For a while now, I’ve thought Kentucky has had a very fortunate season. At the very beginning of the season, most pundits pegged us at 4 or 5 wins. We embarrassed Louisville in their own stadium thanks to an incredible fourth-quarter. We handled our business with the other non-conference games; barely containing Middle Tennessee’s comeback notwithstanding. We played Alabama fairly evenly, thanks to some of their penalties and lack of defensive focus in the 4th quarter.
We were given four turnovers against South Carolina to work with. A fortunate fumble prompted our improbable Arkansas comeback. After getting our ass stomped by Florida, we listened (since we couldn’t watch, Big Blue Network!) as Mississippi State missed a 27-yard field goal to secure our 6th win. Then after that, we were thisclose to upset Georgia, because Georgia’s offense decided to take the day off from defending the run.
So if we’ve had a fortunate season, I guess we’re due losing a game we had every business to win.
Of course, its how we lost that hurt the most. Playing with what appeared to be very little leadership. It mirrored the lack of leadership we saw just 24 hours earlier with the roundball team.
And just like the blame for the VMI loss lays mostly at the feet of Billy Gillispie, the blame of this loss lays on Coach Brooks and his staff. In his press conference, he took the blame for not having the team prepared for Vandy. He said, “If I had some answers, we wouldn’t have started that way. Its my job to have answers. Put it on my lap.”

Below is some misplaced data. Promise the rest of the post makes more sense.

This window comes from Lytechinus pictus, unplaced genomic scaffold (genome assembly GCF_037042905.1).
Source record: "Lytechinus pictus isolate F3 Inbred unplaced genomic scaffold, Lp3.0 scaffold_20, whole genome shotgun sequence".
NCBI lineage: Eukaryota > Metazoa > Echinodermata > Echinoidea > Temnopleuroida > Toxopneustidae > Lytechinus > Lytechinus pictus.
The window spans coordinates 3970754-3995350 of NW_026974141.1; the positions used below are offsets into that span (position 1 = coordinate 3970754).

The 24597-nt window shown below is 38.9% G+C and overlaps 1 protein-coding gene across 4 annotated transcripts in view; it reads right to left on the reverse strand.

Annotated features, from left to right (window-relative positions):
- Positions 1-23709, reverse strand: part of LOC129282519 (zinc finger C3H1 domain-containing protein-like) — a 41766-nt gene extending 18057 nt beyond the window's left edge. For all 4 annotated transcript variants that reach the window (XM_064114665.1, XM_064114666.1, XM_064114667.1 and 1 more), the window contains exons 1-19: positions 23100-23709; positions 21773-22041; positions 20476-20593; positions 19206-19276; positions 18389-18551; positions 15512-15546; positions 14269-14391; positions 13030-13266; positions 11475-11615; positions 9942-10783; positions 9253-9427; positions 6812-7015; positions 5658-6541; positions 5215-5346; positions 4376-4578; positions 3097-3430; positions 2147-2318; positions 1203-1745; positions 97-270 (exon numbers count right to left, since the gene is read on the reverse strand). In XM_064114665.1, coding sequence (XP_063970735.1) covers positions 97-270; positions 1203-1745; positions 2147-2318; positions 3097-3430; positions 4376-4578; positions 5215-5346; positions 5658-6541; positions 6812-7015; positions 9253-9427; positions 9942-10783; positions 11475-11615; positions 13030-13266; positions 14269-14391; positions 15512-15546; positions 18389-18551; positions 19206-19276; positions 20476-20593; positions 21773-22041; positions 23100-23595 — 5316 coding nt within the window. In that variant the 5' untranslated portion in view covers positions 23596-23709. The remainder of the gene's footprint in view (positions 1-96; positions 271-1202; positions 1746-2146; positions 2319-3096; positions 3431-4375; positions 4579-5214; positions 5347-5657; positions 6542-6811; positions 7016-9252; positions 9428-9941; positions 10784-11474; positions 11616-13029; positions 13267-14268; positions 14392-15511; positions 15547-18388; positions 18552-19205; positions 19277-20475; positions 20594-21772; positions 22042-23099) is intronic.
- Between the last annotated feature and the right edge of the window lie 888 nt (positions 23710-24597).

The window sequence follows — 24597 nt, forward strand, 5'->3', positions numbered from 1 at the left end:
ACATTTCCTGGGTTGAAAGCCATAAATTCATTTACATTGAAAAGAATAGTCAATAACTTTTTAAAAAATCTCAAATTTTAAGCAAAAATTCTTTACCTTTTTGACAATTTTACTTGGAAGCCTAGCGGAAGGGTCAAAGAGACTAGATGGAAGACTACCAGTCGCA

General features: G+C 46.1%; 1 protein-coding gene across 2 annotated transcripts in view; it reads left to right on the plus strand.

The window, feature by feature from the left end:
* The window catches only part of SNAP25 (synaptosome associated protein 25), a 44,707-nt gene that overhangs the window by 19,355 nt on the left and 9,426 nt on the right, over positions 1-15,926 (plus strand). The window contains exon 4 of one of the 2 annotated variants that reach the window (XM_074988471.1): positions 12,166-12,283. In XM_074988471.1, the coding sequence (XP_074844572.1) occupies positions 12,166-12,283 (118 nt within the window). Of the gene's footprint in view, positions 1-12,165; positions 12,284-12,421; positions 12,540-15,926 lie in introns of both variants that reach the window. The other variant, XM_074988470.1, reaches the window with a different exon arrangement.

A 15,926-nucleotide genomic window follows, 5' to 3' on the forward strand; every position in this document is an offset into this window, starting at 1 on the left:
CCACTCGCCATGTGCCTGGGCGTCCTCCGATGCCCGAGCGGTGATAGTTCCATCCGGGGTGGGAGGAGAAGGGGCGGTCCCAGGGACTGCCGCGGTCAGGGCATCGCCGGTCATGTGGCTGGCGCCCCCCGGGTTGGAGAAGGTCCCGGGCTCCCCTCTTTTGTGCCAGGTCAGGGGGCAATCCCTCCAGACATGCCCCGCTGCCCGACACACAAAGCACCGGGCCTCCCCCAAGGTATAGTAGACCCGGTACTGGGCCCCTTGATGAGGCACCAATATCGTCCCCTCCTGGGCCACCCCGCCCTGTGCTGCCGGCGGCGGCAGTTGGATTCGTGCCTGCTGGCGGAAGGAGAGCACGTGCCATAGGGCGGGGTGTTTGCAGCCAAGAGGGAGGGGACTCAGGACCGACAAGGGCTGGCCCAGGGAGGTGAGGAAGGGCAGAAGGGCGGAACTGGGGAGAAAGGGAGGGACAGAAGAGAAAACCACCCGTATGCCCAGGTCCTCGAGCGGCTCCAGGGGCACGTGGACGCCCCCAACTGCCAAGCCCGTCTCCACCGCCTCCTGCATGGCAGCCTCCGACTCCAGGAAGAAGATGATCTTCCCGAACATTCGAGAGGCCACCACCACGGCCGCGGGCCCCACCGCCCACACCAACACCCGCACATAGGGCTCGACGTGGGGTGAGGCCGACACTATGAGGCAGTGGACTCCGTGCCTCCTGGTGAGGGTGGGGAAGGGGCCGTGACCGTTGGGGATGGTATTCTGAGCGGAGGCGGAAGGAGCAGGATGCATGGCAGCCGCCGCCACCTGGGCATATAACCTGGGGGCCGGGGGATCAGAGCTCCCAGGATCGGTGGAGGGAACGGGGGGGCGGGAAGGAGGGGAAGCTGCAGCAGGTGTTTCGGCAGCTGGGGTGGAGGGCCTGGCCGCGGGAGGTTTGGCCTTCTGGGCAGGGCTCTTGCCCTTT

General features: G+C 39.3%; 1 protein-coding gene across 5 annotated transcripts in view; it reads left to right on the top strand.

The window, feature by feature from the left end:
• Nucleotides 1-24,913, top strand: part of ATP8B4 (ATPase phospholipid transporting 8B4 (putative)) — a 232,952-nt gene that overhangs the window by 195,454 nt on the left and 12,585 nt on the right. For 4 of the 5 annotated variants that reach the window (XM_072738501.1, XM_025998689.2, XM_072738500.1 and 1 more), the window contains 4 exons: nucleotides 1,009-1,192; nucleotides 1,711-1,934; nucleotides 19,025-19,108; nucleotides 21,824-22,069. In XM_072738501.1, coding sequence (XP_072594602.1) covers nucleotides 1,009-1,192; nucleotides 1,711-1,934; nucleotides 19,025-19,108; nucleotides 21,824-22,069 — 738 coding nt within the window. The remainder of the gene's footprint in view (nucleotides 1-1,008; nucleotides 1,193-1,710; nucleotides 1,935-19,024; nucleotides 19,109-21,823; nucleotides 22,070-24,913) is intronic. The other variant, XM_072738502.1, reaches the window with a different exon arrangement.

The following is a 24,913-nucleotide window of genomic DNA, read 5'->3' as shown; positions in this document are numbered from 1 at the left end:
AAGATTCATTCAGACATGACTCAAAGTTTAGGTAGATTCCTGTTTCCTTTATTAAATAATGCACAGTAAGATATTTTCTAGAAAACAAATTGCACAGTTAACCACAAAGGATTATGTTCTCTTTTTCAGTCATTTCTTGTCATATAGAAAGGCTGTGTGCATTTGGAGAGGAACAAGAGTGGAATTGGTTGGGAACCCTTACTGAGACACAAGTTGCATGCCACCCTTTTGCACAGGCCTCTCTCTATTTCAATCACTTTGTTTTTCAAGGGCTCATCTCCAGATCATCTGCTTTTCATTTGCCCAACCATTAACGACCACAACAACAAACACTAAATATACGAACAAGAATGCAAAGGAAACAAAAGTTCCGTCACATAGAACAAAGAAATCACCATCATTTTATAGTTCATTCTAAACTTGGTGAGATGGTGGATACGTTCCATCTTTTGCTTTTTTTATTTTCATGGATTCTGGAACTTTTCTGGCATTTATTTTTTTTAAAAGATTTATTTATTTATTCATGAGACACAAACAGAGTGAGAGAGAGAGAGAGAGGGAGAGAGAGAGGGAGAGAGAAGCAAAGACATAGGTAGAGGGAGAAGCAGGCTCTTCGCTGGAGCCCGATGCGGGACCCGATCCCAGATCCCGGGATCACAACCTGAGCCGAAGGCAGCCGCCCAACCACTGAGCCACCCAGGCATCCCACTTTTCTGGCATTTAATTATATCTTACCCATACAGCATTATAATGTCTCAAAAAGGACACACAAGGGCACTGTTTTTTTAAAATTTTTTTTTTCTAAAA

To be fair, this is a young team. Several of our commenters were pointing out that many redshirt and true freshmen are playing for us. That is a valid point, when you look at the offense and special teams. Winston Guy’s roughing the kicker penalty could be attributed to his youth. Guy accidently rolling Matt Roark into the punter could also fall under that category.
Cobb’s INT in the first half was completely inexperience: Cobb threw to his spot, and the WR on the play didn’t come back to it. Cobb’s second INT was mostly inexperience: if the game’s on the line, you don’t throw at cornerback DJ Moore.
But make no mistake; you can’t use the youth/inexperienced card for our defense. Almost all of our starters are juniors and seniors. On their side of the ball, they should be the ones dictating the game. And tonight, for the first half, they were pushed around… like freshmen.
(Of course, it didn’t help that when the defense WOULD get a stop in the first half, Kentucky’s offense wouldn’t stay on the field. Roughly 5 minutes of offensive possession in the first half. Amazing!)
One mistake that wasn’t really a mistake: Micah’s roughing the passer play. It was a touchy foul at best, a blown call at the worst. Micah was doing the right thing. That penalty put Vandy at their 49 yard line. On the next play, Chris Nickson runs for 36 yards, which puts Vandy in scoring position.
But, evidently, you can blame him for the bad first half on defense. After the game, he said, “[Coach Brooks] stressed day in and day out how important this game was and made it very clear that it was a must-win game for us. For the team to come out flat is not on Coach Brooks, it is on me being one of the leaders of this team.”
Once again, a problem with leadership results in an unfortunate turn of events.
Now, don’t take my assessment of Kentucky’s “luck” as an indictment against their quality of play. There have been tons of mistakes and bad play on all sides of the ball, nearly all season. But there has also been a fighting spirit and a drive to succeed. Without their desire to make plays, Kentucky would be 3-8.
In two weeks, Kentucky gets at least one more chance to show that desire that has made a difference. To see if leaders will rise and rally on the field. Pulling down win #7 against Tennessee will be a crowning jewel for this Wildcat team.
A most fortunate ending.